These and Those

Musings from Students of the Pardes Institute of Jewish Studies in Jerusalem

[PEP Student] Ascent After Exodus

Posted on April 23, 2011 by Tamara Frankel

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Dear Friends,

Moadim l’simcha! (This is a special greeting for the interim days-chol hamoed-between the Yom Tov at the beginning and end of Pesach, or Sukkot.) I hope you are all doing well and enjoying the crunchy taste of matzah this Passover. I was fortunate to spend the Seder with my friends and my sister in Jerusalem this year, which was truly an amazing experience. I’ve never spent Seder with guests who weren’t my relatives, let alone who came with diverse exposure to and experiences of the Seder night. I learned a tremendous amount not only from those around the table, but became increasingly aware and grateful of the Jewish education and love of my parents, and my extended family as well. They have truly enabled and empowered me to be literate and engaged in Jewish learning, especially at the Seder table!

Reading through the Torah reading for this Shabbat, I am puzzled. This Shabbat we read from Exodus 33:12-34:26 and Numbers 28:19-25. The first section from Exodus makes indirect reference to the sin of the Golden Calf. The second section refers to the seasonal offerings which were once brought to the Temple.

It seems reasonable to read about the seasonal offerings this Shabbat. But, why do we disrupt the regular weekly Torah portions and read a section about the aftermath of the sin of the Golden Calf?

On the outset, it seems like the Torah starts to read with an indirect reference to sin of Golden Calf, so as not to be “Debbie Downer” after the miraculous Exodus from event and formation of Jewish People as a nation with common purpose. Nevertheless, the Torah does describe Moses’ plea to spare the nation and maintain the covenant between God and the People.

But more than that, I think that we read this section after the beginning of Pesach because the Torah wants us to remember that there is certainly a good chance, maybe even a likelihood, that we will slip and fall on our journey as a nation. We will stray from divine command and act immorally despite our revelatory experiences of liberation from the largest superpower in the world or the supernatural splitting of the Sea of Reeds. And yet, somehow, while knowing that the Jewish People will err, this week’s Torah reading gives us hope.

It reminds us that even after one, if not the, most catastrophic blunder of the Jewish People, (the sin of the Golden Calf), God and Moses were able to negotiate a manageable ‘rules of engagement’ (known as the 13 Attributes of Mercy, see Exodus 34:4-7) to maintain and strengthen the covenantal relationship between God and the nation. I think this is very reminiscent of the Counting of the Omer which begins on the second night of Passover.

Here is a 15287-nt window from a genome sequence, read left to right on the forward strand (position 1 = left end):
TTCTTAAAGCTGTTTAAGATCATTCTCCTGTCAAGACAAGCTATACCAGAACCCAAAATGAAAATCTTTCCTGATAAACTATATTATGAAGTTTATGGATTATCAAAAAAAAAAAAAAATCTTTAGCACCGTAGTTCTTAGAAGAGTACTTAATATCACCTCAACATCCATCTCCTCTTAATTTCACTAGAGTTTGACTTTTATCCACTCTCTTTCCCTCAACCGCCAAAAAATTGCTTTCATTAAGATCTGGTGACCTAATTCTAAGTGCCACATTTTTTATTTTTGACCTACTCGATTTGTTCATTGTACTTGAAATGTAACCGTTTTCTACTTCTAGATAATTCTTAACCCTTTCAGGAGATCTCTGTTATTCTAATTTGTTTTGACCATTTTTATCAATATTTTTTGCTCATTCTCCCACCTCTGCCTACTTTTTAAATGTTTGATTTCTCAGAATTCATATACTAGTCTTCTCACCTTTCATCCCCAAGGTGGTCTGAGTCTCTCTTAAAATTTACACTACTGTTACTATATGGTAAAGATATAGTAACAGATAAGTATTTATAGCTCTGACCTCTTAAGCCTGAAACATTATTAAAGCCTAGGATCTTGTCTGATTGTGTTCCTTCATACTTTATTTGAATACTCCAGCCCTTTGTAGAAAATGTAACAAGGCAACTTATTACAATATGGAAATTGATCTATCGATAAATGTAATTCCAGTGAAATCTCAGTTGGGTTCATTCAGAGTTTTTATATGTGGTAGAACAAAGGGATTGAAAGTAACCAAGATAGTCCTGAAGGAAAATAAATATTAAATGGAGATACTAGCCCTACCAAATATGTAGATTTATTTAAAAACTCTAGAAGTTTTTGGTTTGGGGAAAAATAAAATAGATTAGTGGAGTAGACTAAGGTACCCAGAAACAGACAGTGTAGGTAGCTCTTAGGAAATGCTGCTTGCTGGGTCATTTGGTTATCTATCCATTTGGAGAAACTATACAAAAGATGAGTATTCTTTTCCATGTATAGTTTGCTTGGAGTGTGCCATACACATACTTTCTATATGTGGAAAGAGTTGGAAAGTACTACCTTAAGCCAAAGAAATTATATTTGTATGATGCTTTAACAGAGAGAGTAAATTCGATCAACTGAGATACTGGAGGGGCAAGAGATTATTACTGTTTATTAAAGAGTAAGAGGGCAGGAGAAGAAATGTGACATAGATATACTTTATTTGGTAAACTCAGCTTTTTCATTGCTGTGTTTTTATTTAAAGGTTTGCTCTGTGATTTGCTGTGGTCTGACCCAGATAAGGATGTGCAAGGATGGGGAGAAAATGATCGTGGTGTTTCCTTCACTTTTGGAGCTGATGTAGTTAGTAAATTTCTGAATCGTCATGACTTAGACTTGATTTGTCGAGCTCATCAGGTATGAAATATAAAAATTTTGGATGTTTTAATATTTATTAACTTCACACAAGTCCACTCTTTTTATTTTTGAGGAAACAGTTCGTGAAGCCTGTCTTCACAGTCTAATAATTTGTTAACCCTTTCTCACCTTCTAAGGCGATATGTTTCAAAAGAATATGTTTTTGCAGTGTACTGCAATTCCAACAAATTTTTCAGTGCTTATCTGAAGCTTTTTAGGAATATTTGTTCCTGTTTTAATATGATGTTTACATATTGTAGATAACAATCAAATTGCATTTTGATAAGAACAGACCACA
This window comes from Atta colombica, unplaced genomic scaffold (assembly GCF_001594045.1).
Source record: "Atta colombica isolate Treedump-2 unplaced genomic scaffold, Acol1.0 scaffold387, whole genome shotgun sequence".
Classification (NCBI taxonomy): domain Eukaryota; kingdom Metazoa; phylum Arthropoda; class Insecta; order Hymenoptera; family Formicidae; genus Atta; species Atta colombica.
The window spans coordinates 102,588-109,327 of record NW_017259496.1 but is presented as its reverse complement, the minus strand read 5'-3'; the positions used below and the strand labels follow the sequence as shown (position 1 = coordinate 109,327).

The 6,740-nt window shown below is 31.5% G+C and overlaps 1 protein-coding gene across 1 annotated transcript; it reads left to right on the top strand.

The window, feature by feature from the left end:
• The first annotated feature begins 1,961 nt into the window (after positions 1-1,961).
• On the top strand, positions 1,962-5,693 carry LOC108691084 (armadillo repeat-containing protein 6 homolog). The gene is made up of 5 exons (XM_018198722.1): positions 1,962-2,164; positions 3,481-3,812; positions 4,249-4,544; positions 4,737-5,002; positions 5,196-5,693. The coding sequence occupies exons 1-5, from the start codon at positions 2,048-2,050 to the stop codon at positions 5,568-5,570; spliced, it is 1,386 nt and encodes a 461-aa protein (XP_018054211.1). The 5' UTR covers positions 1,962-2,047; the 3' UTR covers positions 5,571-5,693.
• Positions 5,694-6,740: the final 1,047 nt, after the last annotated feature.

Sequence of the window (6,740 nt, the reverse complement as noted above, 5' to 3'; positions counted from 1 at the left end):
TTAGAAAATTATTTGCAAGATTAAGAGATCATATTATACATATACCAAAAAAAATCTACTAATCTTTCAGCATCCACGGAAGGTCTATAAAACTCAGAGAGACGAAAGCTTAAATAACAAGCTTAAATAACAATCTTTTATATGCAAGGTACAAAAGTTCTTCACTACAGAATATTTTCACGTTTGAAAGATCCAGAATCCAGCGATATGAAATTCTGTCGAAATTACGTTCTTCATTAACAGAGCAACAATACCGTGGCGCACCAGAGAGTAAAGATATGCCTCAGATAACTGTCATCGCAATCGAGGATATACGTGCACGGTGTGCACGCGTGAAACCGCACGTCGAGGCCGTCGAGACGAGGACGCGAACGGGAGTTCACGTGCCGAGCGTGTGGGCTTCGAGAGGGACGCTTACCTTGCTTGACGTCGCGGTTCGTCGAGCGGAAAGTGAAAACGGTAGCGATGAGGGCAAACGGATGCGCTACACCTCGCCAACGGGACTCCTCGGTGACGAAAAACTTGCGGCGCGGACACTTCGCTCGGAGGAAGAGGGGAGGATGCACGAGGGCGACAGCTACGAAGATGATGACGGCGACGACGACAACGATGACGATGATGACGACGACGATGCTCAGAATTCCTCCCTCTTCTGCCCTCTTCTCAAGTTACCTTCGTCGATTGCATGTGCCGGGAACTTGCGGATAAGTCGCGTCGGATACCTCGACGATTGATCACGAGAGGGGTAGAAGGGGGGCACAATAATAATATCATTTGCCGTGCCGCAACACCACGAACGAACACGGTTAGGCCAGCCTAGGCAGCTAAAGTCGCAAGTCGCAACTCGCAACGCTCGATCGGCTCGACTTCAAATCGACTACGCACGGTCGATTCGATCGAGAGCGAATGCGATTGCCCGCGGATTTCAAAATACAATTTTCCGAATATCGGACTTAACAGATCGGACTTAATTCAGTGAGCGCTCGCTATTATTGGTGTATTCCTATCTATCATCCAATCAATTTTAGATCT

There are many reasons to explain the significance of the Counting of the Omer, but one of them describes this enumeration of days between Pesach and Shavuot as a spiritual “count up”. Right away, we are challenged to take on a new seasonal commandment to count 50 days until the anniversary of receiving the Torah at Sinai. In this process, we are asked to evaluate our spiritual wellness and ensure that we are prepared to actualize and embody the ethical charges to be given at Mount Sinai.

An analogy (which I can relate to after my recent travels around the globe!): in order for a plane to travel from one destination to another, two things must happen. The plane must leave the gate of departure and secure a significant runway to rev up its engines and take off. If the runway is not long enough, the plane will never gain enough momentum to take flight. This is what is referred to as “thrust” in aerodynamics. But an extensive runway alone is not sufficient for the plane to become airborne. Once the plane reaches the end of the runway, it must combine the appropriate “thrust” with the weight of the aircraft in order to ascend above ground. This is called “lift”.


So too, during this interim time between the pivotal events of the Exodus on Pesach and the commemoration of Revelation at Sinai on Shavuot, we must emphasize the power of the “thrust” of the Exodus and combine it with the “lift” of the Counting of the Omer in order to attain spiritual heights.

As such, I encourage all of us to use the Counting of the Omer has an incredible opportunity to reflect and refurbish our spiritual (and physical) health.

Shabbat Shalom,